In our visits to the country we were liable to be seized at any time and held to ransom; and the people commonly declared that the whole district was "without emperor, without ruler, and without law." Certainly, might was right in those days. On one occasion we were visiting a small town, and found that the inhabitants had captured a wealthy man of another clan. A large ransom was demanded for his release, and on his refusing to pay it they had smashed his ankle-bones, one by one, with a club, and thus extorted the promise they desired. There was nothing but GOD'S protection to prevent our being treated in the same way. The towns were all walled, and one such place would contain ten or twenty thousand people of the same clan and surname, who were frequently at war with the people living in the next town. To be kindly received in one place was not uncommonly a source of danger in the next. In circumstances such as these the preserving care of our GOD was often manifested.

      After a time the local mandarin became ill, and the native doctors were unable to relieve him. He had heard from some who had been under my treatment of the benefit derived, and was led to seek our help. GOD blessed the medicines given, and grateful for relief, he advised our renting a house for a hospital and dispensary. Having his permission, we were able to secure the entire premises, one room of which we had previously occupied. I had left my stock of medicine and surgical instruments under the care of my friend, the late Mr. Wylie, in Shanghai, and went back at once to fetch them.

      Mr. Burns came down from a town called Am-po, that we had visited together several times, to see me off, and returned again when I had sailed, with two native evangelists sent up from Hong-kong by the Rev. J. Johnson, of the American Baptist Missionary Union. The people were willing to listen to their preaching, and to accept their books as a gift, but they would not buy them. One night robbers broke in and carried off everything they had, with the exception of their stock of literature, which was supposed to be valueless. Next morning, very early, they were knocked up by persons wishing to buy books, and the sales continued; so that by breakfast time they had not only cash enough to procure food, but to pay also for the passage of one of the men to Double Island, below Swatow, with a letter to Mr. Burns's agent to supply him with money. Purchasers continued coming during that day and the next, and our friends lacked nothing; but on the third day they could not sell a single book. Then, however, when the cash from their sales was just exhausted, the messenger returned with supplies.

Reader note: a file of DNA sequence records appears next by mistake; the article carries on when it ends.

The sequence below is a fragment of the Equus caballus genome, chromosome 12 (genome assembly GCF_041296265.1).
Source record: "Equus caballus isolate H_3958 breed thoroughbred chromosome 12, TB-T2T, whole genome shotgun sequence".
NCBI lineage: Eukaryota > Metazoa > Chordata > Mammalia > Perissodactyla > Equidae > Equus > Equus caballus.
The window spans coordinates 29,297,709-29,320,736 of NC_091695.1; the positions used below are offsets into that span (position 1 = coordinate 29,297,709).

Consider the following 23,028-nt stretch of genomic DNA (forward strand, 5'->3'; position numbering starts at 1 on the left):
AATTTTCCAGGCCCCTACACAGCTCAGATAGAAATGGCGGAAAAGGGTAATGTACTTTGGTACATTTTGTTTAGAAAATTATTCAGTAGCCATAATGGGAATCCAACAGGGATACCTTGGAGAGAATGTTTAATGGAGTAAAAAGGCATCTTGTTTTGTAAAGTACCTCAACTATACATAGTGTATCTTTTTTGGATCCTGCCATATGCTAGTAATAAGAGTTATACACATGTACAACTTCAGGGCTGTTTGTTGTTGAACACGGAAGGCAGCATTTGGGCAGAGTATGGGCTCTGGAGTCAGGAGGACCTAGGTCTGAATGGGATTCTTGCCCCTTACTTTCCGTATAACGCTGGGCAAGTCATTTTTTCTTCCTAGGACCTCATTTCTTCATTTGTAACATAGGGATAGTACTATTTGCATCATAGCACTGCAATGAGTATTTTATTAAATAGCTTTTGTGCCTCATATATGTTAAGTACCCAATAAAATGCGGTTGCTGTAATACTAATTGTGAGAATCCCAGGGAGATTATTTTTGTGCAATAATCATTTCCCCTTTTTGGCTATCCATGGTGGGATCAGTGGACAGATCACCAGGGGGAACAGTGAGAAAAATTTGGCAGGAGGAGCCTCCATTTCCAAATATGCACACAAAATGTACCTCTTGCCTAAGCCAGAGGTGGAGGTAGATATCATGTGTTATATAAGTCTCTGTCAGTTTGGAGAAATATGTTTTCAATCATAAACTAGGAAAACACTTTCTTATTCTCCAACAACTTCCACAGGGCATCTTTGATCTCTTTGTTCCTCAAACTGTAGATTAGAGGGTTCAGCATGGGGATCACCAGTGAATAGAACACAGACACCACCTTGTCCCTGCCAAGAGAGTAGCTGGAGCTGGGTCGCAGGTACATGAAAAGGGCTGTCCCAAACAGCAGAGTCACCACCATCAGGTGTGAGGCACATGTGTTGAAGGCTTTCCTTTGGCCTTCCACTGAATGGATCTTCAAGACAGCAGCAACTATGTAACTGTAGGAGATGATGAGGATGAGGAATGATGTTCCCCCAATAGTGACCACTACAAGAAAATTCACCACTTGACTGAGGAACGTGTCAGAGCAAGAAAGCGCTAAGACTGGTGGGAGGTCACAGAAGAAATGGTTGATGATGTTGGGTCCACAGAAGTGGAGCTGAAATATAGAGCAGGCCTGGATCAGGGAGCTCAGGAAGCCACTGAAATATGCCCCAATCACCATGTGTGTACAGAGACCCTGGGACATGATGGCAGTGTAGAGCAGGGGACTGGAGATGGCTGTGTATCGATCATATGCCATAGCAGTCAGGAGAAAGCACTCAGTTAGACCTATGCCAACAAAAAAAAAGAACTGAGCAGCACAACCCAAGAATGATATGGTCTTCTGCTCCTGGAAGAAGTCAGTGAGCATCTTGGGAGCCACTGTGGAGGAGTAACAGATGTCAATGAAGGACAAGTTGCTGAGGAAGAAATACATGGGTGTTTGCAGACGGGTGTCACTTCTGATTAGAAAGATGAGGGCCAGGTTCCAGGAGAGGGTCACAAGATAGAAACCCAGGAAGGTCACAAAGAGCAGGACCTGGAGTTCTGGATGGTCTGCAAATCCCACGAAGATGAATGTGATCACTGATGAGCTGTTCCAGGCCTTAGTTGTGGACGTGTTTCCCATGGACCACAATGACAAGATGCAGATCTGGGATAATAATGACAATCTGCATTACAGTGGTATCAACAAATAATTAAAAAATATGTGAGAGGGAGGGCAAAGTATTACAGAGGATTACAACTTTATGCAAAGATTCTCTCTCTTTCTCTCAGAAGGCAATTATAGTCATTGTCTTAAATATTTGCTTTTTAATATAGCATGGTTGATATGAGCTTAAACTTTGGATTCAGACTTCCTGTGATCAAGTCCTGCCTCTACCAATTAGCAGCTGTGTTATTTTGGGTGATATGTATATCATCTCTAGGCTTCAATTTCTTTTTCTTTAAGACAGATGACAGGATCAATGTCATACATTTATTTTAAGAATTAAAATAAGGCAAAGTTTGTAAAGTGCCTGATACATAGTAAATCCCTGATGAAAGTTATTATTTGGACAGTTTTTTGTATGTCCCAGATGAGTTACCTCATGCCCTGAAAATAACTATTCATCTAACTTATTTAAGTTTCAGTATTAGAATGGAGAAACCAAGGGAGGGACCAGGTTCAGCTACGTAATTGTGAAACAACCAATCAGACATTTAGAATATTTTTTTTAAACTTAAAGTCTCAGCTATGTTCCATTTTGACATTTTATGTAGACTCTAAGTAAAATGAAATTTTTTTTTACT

It was early in July, after about four months' residence in Swatow, that I left for Shanghai, intending to return in the course of a few weeks, bringing with me my medical apparatus, for further work in association with the Rev. William Burns. A new and promising field seemed to be opening before us, and it was with much hopeful anticipation that we looked forward to the future of the work. Marked blessing was indeed in store for the city and neighbourhood of Swatow; but it was not the purpose of GOD that either of us should remain to reap the harvest. Mr. Burns while in the interior was taken up and imprisoned by the Chinese authorities soon after I left, and was sent to Canton. And though he returned to Swatow after the war had broken out, he was called away for other service, which prevented his subsequent return; while my journey to Shanghai proved to be the first step in a diverging pathway leading to other spheres.


      [2] For words see the end of this chapter.


         1. My soul is not at rest.
         There comes a strange
         and secret whisper to
         my. . . .
         spirit, like a dream of night,
         that tells me
         I am on enchanted


      Vivace. The voice of my departed LORD, "Go, teach all nations,"

      Comes on the night air and awakes mine ear.


      Through ages of eternal years,
      My spirit never shall repent,
      that toil and suff'ring once were mine . . . below.

      2. Why live I here? the vows of GOD are on me; and I may not stop to play with shadows or pluck earthly flowers, till I my work have done, and rendered up account.

      3. And I will go! I may no longer doubt to give up friends, and idol hopes, and every tie that binds my heart to thee, my country.

      4. Henceforth, then, it matters not, if storm or sunshine be my earthly lot, bitter or sweet my cup; I only pray: "GOD make me holy, and my spirit nerve for the stern hour of strife!"

      5. And when one for whom Satan hath struggled as he hath for me, has gained at last that blessed shore, Oh! how this heart will glow with gratitude and love.

Back to J. Hudson Taylor index.

See Also:
   Chapter 1 - The Power Of Prayer
   Chapter 2 - The Call to Service
   Chapter 3 - Preparation for Service
   Chapter 4 - Further Answers to Prayer
   Chapter 5 - Life in London
   Chapter 6 - Strengthened by Faith
   Chapter 7 - Mighty to Save
   Chapter 8 - Voyage to China
   Chapter 9 - Early Missionary Experiences
   Chapter 10 - First Evangelistic Efforts
   Chapter 11 - With the Rev. William Burns
   Chapter 12 - Called to Swatow
   Chapter 13 - Man Proposes, God Disposes
   Chapter 14 - Providential Guidance
   Chapter 15 - Settlement in Ningpo
   Chapter 16 - Timely Supplies
   Chapter 17 - God a Refuge for Us
   Chapter 18 - A New Agency Needed
   Chapter 19 - The Formation of the C. I. M.
   Chapter 20 - The Mission in 1894